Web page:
As more and more information on our genes has become available in the past 10 years, genetic testing has joined the arsenal of tools routinely used by health professionals. Today a San Francisco company called DNA Direct is bringing genetic testing directly to consumers. Tests to diagnose your risk of developing diseases such as breast and colon cancer can be ordered through their Web site and done in the privacy of your home. In many cases it’s as easy as swabbing the inside of your cheek and mailing it off. Proponents argue that companies offering this new breed of “direct-to-consumer” genetic testing provide people a convenient way to find out about their genetic risk. But critics say that patients who order medical genetic tests online may not be getting as much counseling as they need to understand the implications of their test results.

“Condors vs. Lead Bullets and Genetic Testing” (episode #103) airs tonight on QUEST at 7:30pm on KQED 9, and KQED HD, Comcast 709. (full schedule)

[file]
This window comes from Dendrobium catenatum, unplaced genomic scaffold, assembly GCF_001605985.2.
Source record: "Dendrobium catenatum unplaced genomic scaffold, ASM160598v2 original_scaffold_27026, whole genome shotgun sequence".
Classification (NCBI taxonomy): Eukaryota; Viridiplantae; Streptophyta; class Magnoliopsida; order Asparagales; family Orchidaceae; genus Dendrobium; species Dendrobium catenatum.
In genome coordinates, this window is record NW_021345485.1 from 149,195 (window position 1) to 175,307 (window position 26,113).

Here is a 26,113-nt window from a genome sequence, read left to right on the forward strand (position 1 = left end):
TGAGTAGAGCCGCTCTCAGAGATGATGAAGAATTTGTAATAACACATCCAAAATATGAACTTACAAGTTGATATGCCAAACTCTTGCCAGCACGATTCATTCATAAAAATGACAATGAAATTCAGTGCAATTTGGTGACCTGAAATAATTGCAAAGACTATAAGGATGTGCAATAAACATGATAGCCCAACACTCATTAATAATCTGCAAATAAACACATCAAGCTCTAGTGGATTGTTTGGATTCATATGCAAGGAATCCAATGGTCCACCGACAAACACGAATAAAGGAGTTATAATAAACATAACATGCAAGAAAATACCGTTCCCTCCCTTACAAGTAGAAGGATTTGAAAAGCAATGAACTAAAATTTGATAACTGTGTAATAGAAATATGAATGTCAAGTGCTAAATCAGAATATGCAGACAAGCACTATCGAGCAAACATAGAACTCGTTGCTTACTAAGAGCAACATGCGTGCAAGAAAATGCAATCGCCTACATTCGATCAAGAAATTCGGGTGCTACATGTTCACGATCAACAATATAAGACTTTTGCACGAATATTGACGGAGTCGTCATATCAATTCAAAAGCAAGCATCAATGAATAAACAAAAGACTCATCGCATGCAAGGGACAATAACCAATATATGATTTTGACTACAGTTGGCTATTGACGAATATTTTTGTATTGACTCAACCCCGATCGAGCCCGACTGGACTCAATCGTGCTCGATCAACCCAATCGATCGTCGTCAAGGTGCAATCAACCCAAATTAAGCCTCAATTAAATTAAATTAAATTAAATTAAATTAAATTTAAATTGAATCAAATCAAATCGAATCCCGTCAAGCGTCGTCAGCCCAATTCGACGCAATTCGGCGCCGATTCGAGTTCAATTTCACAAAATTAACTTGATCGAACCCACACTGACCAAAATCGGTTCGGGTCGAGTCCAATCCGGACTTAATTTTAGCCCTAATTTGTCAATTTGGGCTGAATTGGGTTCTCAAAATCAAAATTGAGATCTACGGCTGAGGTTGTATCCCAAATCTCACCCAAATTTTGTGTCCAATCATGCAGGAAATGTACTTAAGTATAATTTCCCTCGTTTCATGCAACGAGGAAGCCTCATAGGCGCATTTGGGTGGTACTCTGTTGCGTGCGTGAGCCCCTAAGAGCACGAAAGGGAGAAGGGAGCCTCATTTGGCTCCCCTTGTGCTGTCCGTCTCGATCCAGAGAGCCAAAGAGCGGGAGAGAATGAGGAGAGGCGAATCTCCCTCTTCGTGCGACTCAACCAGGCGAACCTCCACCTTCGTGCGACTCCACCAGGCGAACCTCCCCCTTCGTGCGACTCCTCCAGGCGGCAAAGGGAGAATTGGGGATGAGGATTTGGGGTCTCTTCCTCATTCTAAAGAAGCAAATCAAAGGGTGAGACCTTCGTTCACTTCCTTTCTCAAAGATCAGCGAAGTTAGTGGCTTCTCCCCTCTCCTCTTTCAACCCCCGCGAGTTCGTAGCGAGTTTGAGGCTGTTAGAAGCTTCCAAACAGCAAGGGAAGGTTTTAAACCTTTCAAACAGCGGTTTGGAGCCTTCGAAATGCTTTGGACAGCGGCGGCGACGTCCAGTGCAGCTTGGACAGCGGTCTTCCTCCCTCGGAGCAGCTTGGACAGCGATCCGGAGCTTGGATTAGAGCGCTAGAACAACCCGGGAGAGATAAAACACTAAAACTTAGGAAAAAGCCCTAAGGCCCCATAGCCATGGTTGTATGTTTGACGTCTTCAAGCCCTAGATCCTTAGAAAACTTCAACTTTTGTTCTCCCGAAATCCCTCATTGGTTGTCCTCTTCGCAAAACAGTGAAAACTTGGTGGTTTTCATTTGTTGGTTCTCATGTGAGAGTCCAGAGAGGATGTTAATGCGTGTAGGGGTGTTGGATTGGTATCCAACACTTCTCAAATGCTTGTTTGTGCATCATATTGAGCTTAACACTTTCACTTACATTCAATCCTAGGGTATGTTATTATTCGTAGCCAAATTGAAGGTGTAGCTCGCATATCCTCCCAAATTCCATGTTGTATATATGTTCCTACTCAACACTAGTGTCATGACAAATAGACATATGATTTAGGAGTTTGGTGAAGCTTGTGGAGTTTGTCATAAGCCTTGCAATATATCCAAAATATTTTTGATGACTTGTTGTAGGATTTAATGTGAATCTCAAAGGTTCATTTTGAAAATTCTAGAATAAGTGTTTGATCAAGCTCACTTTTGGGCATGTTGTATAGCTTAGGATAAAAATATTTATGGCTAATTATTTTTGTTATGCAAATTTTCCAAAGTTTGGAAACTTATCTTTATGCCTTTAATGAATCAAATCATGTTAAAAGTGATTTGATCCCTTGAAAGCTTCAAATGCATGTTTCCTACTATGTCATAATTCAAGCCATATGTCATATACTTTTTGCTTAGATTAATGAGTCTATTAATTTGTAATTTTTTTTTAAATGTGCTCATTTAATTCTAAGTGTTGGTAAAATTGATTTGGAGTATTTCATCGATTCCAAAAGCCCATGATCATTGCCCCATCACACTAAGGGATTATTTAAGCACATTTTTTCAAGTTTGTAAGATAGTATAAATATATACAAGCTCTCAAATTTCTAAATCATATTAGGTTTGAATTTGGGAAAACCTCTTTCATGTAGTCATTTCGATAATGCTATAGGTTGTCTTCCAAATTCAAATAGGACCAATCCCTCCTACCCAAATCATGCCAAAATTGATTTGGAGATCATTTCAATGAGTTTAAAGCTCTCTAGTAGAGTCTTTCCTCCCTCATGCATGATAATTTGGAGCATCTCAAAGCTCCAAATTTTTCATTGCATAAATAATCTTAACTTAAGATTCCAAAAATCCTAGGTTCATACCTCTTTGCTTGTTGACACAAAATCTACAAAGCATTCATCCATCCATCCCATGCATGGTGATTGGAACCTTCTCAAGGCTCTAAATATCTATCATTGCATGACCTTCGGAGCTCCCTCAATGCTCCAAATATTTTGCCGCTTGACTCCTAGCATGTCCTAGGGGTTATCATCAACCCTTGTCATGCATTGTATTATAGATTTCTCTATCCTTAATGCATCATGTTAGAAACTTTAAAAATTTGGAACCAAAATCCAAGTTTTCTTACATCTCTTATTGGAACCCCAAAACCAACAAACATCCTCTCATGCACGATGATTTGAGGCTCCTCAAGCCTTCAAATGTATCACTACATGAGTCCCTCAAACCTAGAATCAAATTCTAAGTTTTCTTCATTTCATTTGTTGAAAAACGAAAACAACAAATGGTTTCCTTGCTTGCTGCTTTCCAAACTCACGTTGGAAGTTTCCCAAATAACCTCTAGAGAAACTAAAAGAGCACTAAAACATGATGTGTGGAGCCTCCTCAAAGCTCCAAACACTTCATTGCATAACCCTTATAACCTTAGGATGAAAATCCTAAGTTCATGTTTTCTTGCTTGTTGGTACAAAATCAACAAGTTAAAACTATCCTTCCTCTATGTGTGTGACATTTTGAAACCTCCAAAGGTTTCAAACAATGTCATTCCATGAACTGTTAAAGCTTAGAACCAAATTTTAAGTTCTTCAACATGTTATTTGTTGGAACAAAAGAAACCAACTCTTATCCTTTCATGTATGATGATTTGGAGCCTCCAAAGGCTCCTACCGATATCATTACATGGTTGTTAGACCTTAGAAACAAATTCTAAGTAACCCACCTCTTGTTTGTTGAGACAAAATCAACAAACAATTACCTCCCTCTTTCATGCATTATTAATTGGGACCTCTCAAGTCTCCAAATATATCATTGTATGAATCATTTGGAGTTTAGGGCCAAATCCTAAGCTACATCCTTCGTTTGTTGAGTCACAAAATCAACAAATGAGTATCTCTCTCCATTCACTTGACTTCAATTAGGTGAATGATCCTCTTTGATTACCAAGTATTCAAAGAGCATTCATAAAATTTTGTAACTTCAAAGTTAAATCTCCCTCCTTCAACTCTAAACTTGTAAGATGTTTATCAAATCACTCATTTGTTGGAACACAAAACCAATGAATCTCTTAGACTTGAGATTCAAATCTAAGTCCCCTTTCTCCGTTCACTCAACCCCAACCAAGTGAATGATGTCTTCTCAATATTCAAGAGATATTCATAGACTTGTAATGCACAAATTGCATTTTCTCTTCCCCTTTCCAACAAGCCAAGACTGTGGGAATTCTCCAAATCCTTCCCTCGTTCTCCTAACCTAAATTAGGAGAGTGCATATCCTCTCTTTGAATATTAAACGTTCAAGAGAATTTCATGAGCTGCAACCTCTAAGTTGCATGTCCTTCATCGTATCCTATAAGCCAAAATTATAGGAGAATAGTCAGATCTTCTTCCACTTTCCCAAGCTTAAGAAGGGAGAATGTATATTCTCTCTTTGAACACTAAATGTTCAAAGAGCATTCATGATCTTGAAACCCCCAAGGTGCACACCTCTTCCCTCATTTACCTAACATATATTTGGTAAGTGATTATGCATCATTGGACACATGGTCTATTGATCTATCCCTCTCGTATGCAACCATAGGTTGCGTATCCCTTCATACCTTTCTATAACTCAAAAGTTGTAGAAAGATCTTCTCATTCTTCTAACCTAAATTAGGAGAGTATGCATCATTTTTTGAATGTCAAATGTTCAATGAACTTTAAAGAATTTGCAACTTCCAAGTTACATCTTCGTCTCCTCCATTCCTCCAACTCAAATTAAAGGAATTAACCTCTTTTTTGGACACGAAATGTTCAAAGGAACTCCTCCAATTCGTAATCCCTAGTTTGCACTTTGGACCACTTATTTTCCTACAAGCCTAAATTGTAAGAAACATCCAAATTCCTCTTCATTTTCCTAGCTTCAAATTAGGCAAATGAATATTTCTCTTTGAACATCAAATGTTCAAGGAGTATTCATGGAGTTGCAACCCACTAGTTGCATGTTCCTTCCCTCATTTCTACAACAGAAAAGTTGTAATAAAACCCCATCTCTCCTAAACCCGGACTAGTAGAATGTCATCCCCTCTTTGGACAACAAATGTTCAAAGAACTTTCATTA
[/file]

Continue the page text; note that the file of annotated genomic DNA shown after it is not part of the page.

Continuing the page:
You may also view the entire Forensic Identification segment online.

Gabriela Quirós is a Segment Producer for KQED-TV, and is the producer for this segment.

Discuss the "Genetic testing through the Web" TV story 6 July,2011Gabriela Quirós

Author

Gabriela Quirós

Gabriela Quirós is a video producer for KQED Science and the coordinating producer for Deep Look. She started her journalism career 25 years ago as a newspaper reporter in Costa Rica, where she grew up. She won two national reporting awards there for series on C-sections and organic agriculture, and developed a life-long interest in health reporting. She moved to the Bay Area in 1996 to study documentary filmmaking at the University of California-Berkeley, where she received master’s degrees in journalism and Latin American studies. She joined KQED as a TV producer when its science series QUEST started in 2006 and has covered everything from Alzheimer’s to bee die-offs to dark energy. She has won five regional Emmys and has shared awards from the Jackson Hole Wildlife Film Festival, the Society of Professional Journalists and the Society of Environmental Journalists. Independent from her work in KQED's science unit, she produced and directed the hour-long documentary Beautiful Sin, about the surprising story of how Costa Rica became the only country in the world to outlaw in vitro fertilization. The film aired nationally on public television stations in 2015.

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